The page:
Meet The 2022 U.S. Olympic Women's Ice Hockey Team
by Scott Charles
For the previous four Olympics, the team has been chasing a gold medal, but this year, they will be tasked with defending their 2018 victory.
Leading the team of seasoned professionals will be head coach Joel Johnson. The roster consists of several returning players from the Olympic Winter Games PyeongChang 2018 with eight new players eager to make their mark on the international stage.
Here’s a look at the squad.
Lee Stecklein poses for a portrait on Jan. 16, 2018 in Wesley Chapel, Florida.
Barnes might not wear a letter on her sweater, but her leadership has been evident throughout her hockey career. She was just one of 10 players to be named captain as a junior at Boston College in program history and served as captain of the 2018 Under-22 Women’s Select Team. In addition, she helped the United States win three consecutive gold medals at the IIHF Under-18 Women’s World Championships in 2015, 2016 and 2017.
The Illinois native will be chomping at the bit to play in the Winter Olympics after missing the 2018 Games. In 2014, Bozek chipped in with one goal and four assists and was named one of two defensemen to the All-Star team.
Dunne’s first appearance with the United States varsity club was during the 2021 IIHF Women’s World Championship and the 24-year-old defenseman is still trying to earn the trust of the coaching staff. She averaged just under 10 minutes of ice time in that tournament but her history of being reliable on the blue line was obvious during her career at Ohio State University where she was twice named WCHA Defensive Player of the Year (2019, 2020).
Harmon’s reputation of being a dependable defender has followed her to the national program where she has quickly become an indispensable member of the blue line. In the 2021 IIHF Women’s World Championship, she was third among defenders in ice time per game and registered one assist in six games. As a member of Clarkson University, Harmon led her program to two national championships during her four-year career.
Along with Dunne and Harmon, Harvey will also be making her Olympic Debut in Beijing his February. Despite being the youngest player on the team, she will play an important role on the backend as a middle-pairing defenseman. Harvey will have an opportunity to gain valuable experience and share her knowledge with the next wave of players in future years.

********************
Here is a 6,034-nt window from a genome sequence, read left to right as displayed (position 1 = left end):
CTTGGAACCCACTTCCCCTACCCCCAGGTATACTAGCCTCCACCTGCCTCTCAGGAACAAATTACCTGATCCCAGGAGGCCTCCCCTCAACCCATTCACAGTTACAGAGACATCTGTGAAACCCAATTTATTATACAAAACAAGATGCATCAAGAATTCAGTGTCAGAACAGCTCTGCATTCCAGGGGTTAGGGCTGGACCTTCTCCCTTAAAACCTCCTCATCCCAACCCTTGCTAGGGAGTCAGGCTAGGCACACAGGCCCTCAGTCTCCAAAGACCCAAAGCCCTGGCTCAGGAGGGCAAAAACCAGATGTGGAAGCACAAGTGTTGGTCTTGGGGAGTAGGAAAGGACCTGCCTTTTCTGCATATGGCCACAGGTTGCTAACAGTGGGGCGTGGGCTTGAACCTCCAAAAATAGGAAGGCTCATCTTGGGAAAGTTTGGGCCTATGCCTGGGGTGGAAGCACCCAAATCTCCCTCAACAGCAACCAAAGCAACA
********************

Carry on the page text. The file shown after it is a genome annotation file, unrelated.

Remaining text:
Keller will remain a critical part of the defensive group as the team prepares for Beijing. She was relied upon heavily during the 2018 Olympics, averaging 21:44 TOI per game and was second in ice time among all players (108:40). Keller finished her collegiate career at Boston College as the program’s career leader in defenseman scoring (158), goals (45), and assists (113) and led all collegiate defensemen in scoring during her sophomore, junior and senior seasons. She also is a two-time winner of the Cammi Granato Award as Hockey East Player of the Year, the lone defenseman to ever win the award.
As the sole member of the United States blueline to have played in both 2014 and 2018, Stecklein will provide a calming influence for the defensive group. Stecklein is no stranger to the bright lights as she scored the game-winning goal when the Minnesota Whitecaps captured the 2019 Isobel Cup and helped the University of Minnesota win three national championships.
Kendall Coyne Schofield poses for a portrait during the Team USA Beijing 2022 Olympic shoot on Sept. 12, 2021 in Irvine, California.
In short tournaments such as the Olympics, a coach relies on versatility throughout the lineup to create favorable matchups in any given situation. Brandt’s ability to play center or on the wing and move up or down the lineup as needed is a wonderful resource during a tournament such as this.
The 26-year-old forward was tied for the team lead in points (3G, 2A) in 2018 and her production in the offensive zone will be important for Team USA. She will likely begin the tournament in a top-6 role and receive time on the power play to get herself going early in the tournament.
Along with Bozek, Carpenter did not make the roster in 2018 after representing the United States in the Olympic Winter Games Sochi 2014. One of her biggest international moments came when she scored the game-winning goal in overtime to defeat Canada in the 2016 IIHF Women’s World Championship. Carpenter finished her career at Boston College as the highest-scoring hockey player in school history, men or women. She finished the 2014 Olympics with a team-leading four goals and her ability to finish around the net will be a welcomed attribute to the roster.